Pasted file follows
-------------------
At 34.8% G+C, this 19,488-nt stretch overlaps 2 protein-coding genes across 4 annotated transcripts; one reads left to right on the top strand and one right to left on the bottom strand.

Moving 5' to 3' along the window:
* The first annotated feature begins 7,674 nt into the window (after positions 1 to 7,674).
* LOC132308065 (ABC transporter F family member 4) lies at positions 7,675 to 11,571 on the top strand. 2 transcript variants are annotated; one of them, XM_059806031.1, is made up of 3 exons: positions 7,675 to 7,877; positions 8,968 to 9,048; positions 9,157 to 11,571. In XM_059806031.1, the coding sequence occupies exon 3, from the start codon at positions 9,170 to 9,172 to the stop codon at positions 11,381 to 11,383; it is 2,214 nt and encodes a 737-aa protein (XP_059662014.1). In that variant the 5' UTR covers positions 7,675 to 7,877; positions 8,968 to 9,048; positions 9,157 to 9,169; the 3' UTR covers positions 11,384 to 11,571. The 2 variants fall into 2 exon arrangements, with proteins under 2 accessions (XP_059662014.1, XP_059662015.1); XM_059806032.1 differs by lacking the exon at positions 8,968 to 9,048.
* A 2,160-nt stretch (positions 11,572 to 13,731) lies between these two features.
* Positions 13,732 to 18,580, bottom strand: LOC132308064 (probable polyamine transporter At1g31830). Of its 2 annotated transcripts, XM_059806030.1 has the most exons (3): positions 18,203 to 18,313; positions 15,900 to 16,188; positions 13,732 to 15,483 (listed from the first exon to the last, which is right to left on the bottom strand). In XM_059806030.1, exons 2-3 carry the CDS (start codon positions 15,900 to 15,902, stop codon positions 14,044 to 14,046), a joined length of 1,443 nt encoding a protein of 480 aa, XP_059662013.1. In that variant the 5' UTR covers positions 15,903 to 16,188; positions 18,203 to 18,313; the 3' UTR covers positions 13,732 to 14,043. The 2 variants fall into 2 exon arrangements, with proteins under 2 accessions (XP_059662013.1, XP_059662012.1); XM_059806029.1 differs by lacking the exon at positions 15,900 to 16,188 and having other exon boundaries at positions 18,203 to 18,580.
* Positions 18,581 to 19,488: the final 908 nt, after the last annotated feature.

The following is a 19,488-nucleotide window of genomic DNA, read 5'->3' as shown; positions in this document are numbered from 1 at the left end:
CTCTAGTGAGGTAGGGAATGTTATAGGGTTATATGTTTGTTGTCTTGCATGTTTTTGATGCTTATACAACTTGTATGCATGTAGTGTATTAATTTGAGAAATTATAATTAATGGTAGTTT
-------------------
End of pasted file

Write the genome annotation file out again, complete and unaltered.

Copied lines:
At 34.8% G+C, this 19,488-nt stretch overlaps 2 protein-coding genes across 4 annotated transcripts; one reads left to right on the top strand and one right to left on the bottom strand.

Moving 5' to 3' along the window:
* The first annotated feature begins 7,674 nt into the window (after positions 1 to 7,674).
* LOC132308065 (ABC transporter F family member 4) lies at positions 7,675 to 11,571 on the top strand. 2 transcript variants are annotated; one of them, XM_059806031.1, is made up of 3 exons: positions 7,675 to 7,877; positions 8,968 to 9,048; positions 9,157 to 11,571. In XM_059806031.1, the coding sequence occupies exon 3, from the start codon at positions 9,170 to 9,172 to the stop codon at positions 11,381 to 11,383; it is 2,214 nt and encodes a 737-aa protein (XP_059662014.1). In that variant the 5' UTR covers positions 7,675 to 7,877; positions 8,968 to 9,048; positions 9,157 to 9,169; the 3' UTR covers positions 11,384 to 11,571. The 2 variants fall into 2 exon arrangements, with proteins under 2 accessions (XP_059662014.1, XP_059662015.1); XM_059806032.1 differs by lacking the exon at positions 8,968 to 9,048.
* A 2,160-nt stretch (positions 11,572 to 13,731) lies between these two features.
* Positions 13,732 to 18,580, bottom strand: LOC132308064 (probable polyamine transporter At1g31830). Of its 2 annotated transcripts, XM_059806030.1 has the most exons (3): positions 18,203 to 18,313; positions 15,900 to 16,188; positions 13,732 to 15,483 (listed from the first exon to the last, which is right to left on the bottom strand). In XM_059806030.1, exons 2-3 carry the CDS (start codon positions 15,900 to 15,902, stop codon positions 14,044 to 14,046), a joined length of 1,443 nt encoding a protein of 480 aa, XP_059662013.1. In that variant the 5' UTR covers positions 15,903 to 16,188; positions 18,203 to 18,313; the 3' UTR covers positions 13,732 to 14,043. The 2 variants fall into 2 exon arrangements, with proteins under 2 accessions (XP_059662013.1, XP_059662012.1); XM_059806029.1 differs by lacking the exon at positions 15,900 to 16,188 and having other exon boundaries at positions 18,203 to 18,580.
* Positions 18,581 to 19,488: the final 908 nt, after the last annotated feature.

The following is a 19,488-nucleotide window of genomic DNA, read 5'->3' as shown; positions in this document are numbered from 1 at the left end:
CTCTAGTGAGGTAGGGAATGTTATAGGGTTATATGTTTGTTGTCTTGCATGTTTTTGATGCTTATACAACTTGTATGCATGTAGTGTATTAATTTGAGAAATTATAATTAATGGTAGTTT